Season in Review: 2015 Charlotte Knights

The White Sox AAA affiliate Charlotte Knights concluded their season on Labor Day, with a final overall record of 74-70, tied for 3rd and 4 games back in the International League South Division. That’s a big improvement from last season’s ugly 63-81 showing, good for last place in the division and the entire league. And the Knights were in playoff contention until near the end, but a roster in constant flux seemed to prevent them from staying hot. It was the team’s second year in beautiful BB&T Stadium, where their attendance once again led all of minor league baseball (and if you haven’t seen the ballpark, really, you should).

As is typical in this organization, the AAA club had a mix of true prospects (mostly among the hitters) and a substantial bunch of ‘AAAA’ players whose purpose is to be ready as emergency back-fill for the major league club. Let’s take a look at the individual performances of some key prospects and players.


The three most prolific hitting performances came from non-prospects. First baseman Dan Black fairly tore up the IL to the tune of a .324/.457/.568 line and more walks (27) than strikeouts (24) in 140 plate appearances. It was obvious though that with Jose Abreu and Adam LaRoche above him, the brawny 28-year old wasn’t likely to get a real shot at a job in Chicago, so he signed with KT Wiz of the Korean Baseball Organization. 32-year old catcher George Kottaras was impressive at the plate as well (.908 OPS), but barring an injury he was purely insurance. Outfielder Dayan Viciedo (you may have heard of him) re-joined the organization late in the year and bashed IL pitching, but that doesn’t mean a lot in his case (that’s what he should do).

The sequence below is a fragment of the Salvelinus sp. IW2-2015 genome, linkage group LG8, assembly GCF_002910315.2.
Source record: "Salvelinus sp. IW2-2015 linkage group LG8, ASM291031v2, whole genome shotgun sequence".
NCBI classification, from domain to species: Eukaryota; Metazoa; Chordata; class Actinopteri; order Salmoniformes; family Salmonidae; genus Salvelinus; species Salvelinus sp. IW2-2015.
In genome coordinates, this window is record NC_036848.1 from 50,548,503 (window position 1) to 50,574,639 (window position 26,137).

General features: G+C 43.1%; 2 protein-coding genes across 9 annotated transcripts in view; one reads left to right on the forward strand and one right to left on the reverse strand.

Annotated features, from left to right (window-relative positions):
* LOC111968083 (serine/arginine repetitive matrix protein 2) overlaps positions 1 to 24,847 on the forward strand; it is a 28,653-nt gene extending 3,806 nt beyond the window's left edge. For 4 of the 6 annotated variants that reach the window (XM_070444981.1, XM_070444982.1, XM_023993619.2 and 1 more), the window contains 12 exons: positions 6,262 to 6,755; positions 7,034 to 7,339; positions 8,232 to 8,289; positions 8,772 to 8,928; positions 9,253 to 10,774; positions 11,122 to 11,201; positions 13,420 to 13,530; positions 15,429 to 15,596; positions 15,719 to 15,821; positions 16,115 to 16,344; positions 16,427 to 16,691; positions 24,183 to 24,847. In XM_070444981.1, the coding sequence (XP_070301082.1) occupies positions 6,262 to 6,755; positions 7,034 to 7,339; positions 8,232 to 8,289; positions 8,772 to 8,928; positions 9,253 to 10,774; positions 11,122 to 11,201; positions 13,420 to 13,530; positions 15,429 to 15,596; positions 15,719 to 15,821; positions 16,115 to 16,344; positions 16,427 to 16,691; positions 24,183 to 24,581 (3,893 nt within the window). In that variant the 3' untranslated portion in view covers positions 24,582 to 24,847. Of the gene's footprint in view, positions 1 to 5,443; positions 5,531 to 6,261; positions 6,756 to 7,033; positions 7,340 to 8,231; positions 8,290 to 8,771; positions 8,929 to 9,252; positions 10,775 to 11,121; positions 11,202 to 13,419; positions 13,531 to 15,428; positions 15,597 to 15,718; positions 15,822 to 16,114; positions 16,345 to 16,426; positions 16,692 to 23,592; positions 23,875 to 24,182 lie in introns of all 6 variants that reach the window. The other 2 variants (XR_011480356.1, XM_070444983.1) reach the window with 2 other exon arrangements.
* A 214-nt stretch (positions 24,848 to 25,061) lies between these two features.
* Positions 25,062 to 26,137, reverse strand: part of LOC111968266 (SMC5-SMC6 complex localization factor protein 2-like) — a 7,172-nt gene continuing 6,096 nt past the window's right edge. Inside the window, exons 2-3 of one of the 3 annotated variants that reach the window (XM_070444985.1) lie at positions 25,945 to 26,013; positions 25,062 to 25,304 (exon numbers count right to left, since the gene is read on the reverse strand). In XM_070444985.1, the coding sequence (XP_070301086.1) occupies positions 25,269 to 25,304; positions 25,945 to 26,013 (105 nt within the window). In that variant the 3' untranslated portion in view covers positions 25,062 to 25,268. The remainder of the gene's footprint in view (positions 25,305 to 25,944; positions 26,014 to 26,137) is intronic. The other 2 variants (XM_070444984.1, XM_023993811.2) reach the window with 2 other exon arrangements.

In terms of true prospects, the stand-out performance came from second baseman Micah Johnson. He hit .315, drew some walks, and even showed some power (8 HR in 353 PA) in stints around his demotion and another hamstring injury. Johnson put in substantial work to improve his defense, though reports on the results of those efforts were mixed. The speedster also stole 28 bags in 35 attempts. Carlos Sanchez, his 2B dancing partner, did very well in his short stint before they flip-flopped, hitting .344 (though with minimal walks or power) and showing the strong defense we’ve now all seen with the big club.